The United Nations Declaration of Violence against Women (1993) defines violence against women as:
“any act of gender-based violence that results in, or is likely to result in, physical, sexual or psychological harm or suffering to women, including threats of such acts, coercion or arbitrary deprivation of liberty, whether occurring in public or in private life.” (Article 1)
Article 2 of the Declaration explains that violence against women occurs in various places and takes many forms:
Physical, sexual and psychological violence occurring in the family, including battering, sexual abuse of female children in the household, dowry-related violence, marital rape, female genital mutilation and other traditional practices harmful to women, non-spousal violence and violence related to exploitation;
Physical, sexual and psychological violence occurring within the general community, including rape, sexual abuse, sexual harassment and intimidation at work, in educational institutions and elsewhere, trafficking in women and forced prostitution;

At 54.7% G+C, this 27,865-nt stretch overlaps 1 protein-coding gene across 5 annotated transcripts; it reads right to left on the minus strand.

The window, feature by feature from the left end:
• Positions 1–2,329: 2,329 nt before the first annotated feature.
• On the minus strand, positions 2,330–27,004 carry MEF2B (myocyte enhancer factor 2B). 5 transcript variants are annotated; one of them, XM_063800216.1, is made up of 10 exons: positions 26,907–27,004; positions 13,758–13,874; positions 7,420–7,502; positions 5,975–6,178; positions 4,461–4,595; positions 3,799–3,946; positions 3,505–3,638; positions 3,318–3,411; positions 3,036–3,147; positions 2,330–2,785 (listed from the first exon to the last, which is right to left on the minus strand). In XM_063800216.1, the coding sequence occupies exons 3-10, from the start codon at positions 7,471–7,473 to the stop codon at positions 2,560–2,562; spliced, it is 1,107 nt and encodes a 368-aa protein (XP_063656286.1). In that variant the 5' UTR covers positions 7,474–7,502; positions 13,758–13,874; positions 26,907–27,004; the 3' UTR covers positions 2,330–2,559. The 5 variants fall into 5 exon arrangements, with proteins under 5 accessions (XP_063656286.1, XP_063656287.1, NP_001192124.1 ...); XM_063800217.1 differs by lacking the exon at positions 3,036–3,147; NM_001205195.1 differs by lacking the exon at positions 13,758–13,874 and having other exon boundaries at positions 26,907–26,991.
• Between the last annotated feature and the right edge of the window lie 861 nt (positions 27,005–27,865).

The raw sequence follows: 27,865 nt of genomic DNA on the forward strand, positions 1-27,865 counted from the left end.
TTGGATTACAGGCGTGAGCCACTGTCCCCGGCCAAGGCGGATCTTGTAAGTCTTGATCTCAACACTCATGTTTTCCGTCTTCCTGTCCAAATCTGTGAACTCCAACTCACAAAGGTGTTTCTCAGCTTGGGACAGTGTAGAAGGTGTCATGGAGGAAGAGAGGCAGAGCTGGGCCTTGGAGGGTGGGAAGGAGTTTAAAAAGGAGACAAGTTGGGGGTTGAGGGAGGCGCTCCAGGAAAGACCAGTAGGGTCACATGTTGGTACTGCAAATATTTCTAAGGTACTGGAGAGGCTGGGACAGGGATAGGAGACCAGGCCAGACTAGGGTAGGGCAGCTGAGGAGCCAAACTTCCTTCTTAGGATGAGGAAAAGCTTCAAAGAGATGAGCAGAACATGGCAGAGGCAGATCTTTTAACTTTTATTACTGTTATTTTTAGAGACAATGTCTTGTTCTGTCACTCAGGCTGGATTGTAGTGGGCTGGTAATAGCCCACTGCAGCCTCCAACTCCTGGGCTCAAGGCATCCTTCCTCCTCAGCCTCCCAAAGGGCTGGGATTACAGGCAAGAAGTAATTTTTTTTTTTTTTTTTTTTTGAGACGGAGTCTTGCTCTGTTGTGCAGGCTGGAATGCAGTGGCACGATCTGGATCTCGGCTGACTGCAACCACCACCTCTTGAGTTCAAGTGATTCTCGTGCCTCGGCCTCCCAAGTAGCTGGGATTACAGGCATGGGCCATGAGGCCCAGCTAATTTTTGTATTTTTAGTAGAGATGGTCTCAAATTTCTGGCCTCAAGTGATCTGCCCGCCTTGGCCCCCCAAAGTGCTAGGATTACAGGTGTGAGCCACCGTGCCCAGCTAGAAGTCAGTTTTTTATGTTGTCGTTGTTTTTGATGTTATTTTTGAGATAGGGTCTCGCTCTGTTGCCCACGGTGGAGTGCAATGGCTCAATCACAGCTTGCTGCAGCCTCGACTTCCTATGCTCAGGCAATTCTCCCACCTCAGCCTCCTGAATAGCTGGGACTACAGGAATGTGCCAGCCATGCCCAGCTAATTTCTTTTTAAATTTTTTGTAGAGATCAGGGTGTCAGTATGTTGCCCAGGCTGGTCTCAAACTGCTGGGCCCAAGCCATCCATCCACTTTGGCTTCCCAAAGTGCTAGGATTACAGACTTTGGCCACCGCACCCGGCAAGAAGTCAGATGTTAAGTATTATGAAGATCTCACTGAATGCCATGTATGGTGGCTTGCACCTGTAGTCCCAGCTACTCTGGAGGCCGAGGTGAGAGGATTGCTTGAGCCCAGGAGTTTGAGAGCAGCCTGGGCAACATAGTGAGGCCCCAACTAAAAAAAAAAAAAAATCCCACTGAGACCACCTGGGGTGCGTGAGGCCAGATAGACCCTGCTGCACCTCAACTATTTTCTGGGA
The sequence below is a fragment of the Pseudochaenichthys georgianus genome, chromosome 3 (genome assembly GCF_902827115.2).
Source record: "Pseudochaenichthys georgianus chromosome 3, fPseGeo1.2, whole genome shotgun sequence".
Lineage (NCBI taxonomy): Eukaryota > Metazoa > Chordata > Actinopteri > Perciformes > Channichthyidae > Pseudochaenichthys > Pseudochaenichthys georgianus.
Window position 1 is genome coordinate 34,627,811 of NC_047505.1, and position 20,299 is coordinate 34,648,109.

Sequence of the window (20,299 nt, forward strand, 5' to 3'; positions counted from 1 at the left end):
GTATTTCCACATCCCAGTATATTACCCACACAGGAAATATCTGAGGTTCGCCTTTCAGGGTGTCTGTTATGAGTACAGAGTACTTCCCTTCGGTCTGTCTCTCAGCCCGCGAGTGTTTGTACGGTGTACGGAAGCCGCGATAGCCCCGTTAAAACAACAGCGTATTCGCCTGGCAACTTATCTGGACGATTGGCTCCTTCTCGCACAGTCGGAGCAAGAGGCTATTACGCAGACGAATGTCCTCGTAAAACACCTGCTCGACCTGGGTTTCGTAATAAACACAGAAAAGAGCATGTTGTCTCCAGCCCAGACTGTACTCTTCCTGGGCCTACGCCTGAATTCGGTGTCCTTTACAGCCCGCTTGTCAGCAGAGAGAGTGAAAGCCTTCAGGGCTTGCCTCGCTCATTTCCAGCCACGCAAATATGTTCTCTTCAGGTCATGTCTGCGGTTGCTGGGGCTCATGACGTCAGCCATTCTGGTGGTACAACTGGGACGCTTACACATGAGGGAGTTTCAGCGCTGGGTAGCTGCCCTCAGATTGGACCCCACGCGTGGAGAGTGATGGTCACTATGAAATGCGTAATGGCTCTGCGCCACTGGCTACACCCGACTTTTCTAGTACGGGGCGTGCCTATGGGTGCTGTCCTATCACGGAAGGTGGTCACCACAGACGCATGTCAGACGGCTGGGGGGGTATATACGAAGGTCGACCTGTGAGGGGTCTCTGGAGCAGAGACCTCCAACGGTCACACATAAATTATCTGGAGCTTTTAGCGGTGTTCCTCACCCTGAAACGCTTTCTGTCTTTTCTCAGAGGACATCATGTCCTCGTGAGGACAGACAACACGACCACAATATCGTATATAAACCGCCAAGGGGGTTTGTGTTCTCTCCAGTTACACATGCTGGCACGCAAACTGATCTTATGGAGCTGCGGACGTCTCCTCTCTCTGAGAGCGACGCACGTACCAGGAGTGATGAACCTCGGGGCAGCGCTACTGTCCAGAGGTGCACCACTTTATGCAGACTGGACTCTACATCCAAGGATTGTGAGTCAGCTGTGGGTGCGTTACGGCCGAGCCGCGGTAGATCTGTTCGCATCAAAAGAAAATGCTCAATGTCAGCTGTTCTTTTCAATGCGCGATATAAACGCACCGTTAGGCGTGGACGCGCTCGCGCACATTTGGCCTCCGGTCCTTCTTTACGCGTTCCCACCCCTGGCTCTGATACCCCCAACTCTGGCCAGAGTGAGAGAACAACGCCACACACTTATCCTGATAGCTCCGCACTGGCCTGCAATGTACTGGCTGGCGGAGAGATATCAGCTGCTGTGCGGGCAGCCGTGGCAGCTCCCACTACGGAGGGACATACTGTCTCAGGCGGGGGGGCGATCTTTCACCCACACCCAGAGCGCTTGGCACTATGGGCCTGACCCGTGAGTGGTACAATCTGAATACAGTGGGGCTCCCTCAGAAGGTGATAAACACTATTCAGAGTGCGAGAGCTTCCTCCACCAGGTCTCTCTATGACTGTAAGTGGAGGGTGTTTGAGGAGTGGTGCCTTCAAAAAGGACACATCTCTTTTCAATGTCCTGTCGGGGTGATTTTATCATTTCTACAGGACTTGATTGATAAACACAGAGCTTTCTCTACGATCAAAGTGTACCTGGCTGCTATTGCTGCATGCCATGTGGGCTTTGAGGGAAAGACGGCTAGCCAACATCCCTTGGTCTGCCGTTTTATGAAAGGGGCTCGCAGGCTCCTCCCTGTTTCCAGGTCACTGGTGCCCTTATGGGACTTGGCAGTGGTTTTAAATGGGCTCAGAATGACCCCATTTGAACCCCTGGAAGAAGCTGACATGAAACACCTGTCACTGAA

Physical, sexual and psychological violence perpetrated or condoned by the State, wherever it occurs.
A human rights-based analysis of violence against women identifies the root cause of violence against women as structural discrimination and lack of equality, caused by an imbalance in power between men and women. Unequal power relations are manifested and maintained through patriarchal political, economic and social structures.
At the community level, patriarchal social and cultural norms and attitudes often discriminate against women and fail to provide women and girls with equal access to resources (money), health (services) and opportunity (education and employment).
At the institutional level, the state often reinforces, supports or fails to address discriminatory laws and policies impacting women. As the UN Secretary General has said:
“The State plays a key part in the construction and maintenance of gender roles and power relations. State inaction leaves in place discriminatory laws and policies that undermine women’s human rights and disempowers women.” (Secretary General study on violence against women, 2006)
Ending acceptance of violence against women therefore requires action on both fronts – reform and improvement of state and government approaches to end structural biases, and education, information and mobilisation to change community attitudes and practices.
Sisters For Change initiatives are designed with this in mind. To learn more, click here.